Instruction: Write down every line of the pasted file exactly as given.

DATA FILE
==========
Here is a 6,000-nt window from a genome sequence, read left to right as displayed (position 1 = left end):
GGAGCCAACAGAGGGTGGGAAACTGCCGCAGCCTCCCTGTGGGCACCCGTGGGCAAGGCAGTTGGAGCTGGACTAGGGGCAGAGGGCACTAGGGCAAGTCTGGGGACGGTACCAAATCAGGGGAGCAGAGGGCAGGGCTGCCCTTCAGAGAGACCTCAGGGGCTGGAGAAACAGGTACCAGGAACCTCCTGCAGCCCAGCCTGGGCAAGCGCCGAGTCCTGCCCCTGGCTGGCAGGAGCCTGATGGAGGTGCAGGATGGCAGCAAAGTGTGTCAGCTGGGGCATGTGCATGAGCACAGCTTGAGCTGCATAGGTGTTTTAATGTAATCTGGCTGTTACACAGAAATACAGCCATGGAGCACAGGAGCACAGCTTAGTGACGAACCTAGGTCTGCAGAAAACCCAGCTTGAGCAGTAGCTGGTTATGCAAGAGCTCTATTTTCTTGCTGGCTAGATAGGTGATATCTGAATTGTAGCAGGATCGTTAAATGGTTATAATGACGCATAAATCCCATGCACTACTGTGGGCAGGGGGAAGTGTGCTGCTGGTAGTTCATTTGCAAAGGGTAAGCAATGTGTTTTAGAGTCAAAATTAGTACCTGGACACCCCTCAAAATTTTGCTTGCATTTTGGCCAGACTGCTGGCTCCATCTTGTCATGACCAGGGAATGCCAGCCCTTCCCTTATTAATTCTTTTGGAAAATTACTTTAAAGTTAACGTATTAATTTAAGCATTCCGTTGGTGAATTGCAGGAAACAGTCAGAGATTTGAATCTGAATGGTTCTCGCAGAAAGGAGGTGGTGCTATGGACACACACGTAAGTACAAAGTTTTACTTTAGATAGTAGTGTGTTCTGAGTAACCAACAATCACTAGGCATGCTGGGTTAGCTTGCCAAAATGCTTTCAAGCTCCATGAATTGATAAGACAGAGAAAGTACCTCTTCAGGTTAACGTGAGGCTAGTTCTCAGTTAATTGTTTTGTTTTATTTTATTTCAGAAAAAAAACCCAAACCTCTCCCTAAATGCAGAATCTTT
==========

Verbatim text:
Here is a 6,000-nt window from a genome sequence, read left to right as displayed (position 1 = left end):
GGAGCCAACAGAGGGTGGGAAACTGCCGCAGCCTCCCTGTGGGCACCCGTGGGCAAGGCAGTTGGAGCTGGACTAGGGGCAGAGGGCACTAGGGCAAGTCTGGGGACGGTACCAAATCAGGGGAGCAGAGGGCAGGGCTGCCCTTCAGAGAGACCTCAGGGGCTGGAGAAACAGGTACCAGGAACCTCCTGCAGCCCAGCCTGGGCAAGCGCCGAGTCCTGCCCCTGGCTGGCAGGAGCCTGATGGAGGTGCAGGATGGCAGCAAAGTGTGTCAGCTGGGGCATGTGCATGAGCACAGCTTGAGCTGCATAGGTGTTTTAATGTAATCTGGCTGTTACACAGAAATACAGCCATGGAGCACAGGAGCACAGCTTAGTGACGAACCTAGGTCTGCAGAAAACCCAGCTTGAGCAGTAGCTGGTTATGCAAGAGCTCTATTTTCTTGCTGGCTAGATAGGTGATATCTGAATTGTAGCAGGATCGTTAAATGGTTATAATGACGCATAAATCCCATGCACTACTGTGGGCAGGGGGAAGTGTGCTGCTGGTAGTTCATTTGCAAAGGGTAAGCAATGTGTTTTAGAGTCAAAATTAGTACCTGGACACCCCTCAAAATTTTGCTTGCATTTTGGCCAGACTGCTGGCTCCATCTTGTCATGACCAGGGAATGCCAGCCCTTCCCTTATTAATTCTTTTGGAAAATTACTTTAAAGTTAACGTATTAATTTAAGCATTCCGTTGGTGAATTGCAGGAAACAGTCAGAGATTTGAATCTGAATGGTTCTCGCAGAAAGGAGGTGGTGCTATGGACACACACGTAAGTACAAAGTTTTACTTTAGATAGTAGTGTGTTCTGAGTAACCAACAATCACTAGGCATGCTGGGTTAGCTTGCCAAAATGCTTTCAAGCTCCATGAATTGATAAGACAGAGAAAGTACCTCTTCAGGTTAACGTGAGGCTAGTTCTCAGTTAATTGTTTTGTTTTATTTTATTTCAGAAAAAAAACCCAAACCTCTCCCTAAATGCAGAATCTTT